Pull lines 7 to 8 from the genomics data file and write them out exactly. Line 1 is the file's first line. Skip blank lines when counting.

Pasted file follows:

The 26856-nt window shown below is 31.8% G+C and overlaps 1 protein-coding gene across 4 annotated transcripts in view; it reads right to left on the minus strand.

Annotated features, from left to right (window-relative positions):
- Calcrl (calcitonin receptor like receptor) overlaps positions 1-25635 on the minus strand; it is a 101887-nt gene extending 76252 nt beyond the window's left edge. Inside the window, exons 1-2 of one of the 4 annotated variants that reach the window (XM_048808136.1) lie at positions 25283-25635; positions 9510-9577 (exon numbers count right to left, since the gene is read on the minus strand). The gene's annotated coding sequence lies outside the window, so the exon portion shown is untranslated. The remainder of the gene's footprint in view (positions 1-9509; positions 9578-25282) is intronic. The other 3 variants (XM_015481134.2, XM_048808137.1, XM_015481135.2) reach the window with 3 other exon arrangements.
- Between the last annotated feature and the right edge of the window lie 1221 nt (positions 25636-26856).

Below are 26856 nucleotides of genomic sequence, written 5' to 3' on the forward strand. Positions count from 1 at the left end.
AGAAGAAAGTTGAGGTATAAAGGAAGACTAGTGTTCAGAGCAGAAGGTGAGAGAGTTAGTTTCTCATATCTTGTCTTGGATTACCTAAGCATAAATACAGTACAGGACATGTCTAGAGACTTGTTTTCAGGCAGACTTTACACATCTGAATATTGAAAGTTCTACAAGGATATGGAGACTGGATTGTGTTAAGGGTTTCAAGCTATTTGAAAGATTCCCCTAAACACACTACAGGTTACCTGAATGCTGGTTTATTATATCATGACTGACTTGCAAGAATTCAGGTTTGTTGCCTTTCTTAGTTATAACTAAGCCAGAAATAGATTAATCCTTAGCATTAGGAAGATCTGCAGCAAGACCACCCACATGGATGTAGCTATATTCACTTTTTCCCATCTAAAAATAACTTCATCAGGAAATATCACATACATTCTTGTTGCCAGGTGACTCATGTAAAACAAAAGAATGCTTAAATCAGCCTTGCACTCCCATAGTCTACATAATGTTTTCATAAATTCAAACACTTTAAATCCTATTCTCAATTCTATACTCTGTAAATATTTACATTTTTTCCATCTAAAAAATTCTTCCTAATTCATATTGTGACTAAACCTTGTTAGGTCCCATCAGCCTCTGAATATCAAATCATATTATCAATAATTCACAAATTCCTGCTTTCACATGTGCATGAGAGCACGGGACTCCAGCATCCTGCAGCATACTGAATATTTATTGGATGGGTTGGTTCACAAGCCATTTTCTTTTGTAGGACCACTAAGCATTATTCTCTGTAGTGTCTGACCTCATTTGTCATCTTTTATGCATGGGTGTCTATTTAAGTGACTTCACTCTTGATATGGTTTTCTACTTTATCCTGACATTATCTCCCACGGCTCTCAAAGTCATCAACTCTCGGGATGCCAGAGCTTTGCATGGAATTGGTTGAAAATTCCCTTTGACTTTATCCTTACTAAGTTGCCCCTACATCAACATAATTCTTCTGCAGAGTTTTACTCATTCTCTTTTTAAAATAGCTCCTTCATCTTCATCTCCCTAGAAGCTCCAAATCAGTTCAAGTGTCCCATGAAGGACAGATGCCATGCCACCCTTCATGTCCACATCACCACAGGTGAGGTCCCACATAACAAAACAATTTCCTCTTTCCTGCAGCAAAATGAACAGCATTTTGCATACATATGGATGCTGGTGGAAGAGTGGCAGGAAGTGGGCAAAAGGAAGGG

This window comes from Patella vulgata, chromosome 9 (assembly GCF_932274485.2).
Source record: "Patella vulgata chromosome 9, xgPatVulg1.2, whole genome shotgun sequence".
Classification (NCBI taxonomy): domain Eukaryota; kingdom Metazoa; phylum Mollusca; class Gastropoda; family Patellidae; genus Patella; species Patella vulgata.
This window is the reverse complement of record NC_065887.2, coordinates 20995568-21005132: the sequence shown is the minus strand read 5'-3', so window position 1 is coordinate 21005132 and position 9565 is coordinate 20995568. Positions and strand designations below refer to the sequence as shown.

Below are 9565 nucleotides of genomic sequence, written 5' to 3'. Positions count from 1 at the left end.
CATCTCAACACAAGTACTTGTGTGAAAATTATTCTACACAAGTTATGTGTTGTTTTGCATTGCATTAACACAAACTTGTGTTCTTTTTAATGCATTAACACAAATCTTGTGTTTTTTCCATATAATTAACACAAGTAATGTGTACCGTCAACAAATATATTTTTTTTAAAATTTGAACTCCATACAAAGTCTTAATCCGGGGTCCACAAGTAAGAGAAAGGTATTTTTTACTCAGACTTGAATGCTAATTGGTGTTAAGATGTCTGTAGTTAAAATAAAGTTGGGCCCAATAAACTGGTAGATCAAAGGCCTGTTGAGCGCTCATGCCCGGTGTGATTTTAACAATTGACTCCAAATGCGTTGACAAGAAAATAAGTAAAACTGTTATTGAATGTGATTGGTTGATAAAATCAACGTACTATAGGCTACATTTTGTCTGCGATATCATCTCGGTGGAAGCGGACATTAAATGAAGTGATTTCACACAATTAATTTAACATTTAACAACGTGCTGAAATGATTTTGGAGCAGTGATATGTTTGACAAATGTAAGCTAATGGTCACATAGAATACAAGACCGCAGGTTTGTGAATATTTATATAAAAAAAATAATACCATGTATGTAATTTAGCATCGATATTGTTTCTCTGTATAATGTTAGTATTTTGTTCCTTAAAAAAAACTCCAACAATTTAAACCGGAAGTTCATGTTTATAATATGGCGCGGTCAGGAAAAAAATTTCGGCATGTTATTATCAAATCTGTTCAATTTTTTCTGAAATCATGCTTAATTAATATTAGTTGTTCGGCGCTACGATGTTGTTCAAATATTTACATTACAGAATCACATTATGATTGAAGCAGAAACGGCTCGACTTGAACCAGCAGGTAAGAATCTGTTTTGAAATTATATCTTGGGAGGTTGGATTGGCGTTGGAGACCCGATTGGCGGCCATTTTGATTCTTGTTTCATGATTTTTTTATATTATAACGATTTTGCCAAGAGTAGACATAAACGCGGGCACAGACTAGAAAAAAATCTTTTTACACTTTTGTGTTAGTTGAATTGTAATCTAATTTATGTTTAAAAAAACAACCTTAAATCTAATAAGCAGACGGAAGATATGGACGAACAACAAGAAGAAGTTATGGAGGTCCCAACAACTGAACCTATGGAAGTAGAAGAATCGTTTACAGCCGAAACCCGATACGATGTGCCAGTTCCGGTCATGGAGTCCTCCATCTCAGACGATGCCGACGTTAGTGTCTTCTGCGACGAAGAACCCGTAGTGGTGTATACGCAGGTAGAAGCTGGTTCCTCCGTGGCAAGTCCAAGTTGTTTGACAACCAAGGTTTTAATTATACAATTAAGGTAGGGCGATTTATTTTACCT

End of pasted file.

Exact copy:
This window comes from Patella vulgata, chromosome 9 (assembly GCF_932274485.2).
Source record: "Patella vulgata chromosome 9, xgPatVulg1.2, whole genome shotgun sequence".